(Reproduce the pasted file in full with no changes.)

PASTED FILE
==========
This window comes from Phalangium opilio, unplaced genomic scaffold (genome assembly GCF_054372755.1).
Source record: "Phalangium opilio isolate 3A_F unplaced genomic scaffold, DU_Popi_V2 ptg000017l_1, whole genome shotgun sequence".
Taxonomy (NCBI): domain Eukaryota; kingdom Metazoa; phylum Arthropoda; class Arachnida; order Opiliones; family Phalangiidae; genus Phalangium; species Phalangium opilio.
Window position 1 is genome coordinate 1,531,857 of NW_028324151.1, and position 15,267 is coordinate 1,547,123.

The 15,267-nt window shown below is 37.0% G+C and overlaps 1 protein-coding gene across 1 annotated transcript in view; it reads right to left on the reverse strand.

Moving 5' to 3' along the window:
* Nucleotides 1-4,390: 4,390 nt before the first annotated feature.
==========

This window comes from Phalangium opilio, unplaced genomic scaffold (genome assembly GCF_054372755.1).
Source record: "Phalangium opilio isolate 3A_F unplaced genomic scaffold, DU_Popi_V2 ptg000017l_1, whole genome shotgun sequence".
Taxonomy (NCBI): domain Eukaryota; kingdom Metazoa; phylum Arthropoda; class Arachnida; order Opiliones; family Phalangiidae; genus Phalangium; species Phalangium opilio.
Window position 1 is genome coordinate 1,531,857 of NW_028324151.1, and position 15,267 is coordinate 1,547,123.

The 15,267-nt window shown below is 37.0% G+C and overlaps 1 protein-coding gene across 1 annotated transcript in view; it reads right to left on the reverse strand.

Moving 5' to 3' along the window:
* Nucleotides 1-4,390: 4,390 nt before the first annotated feature.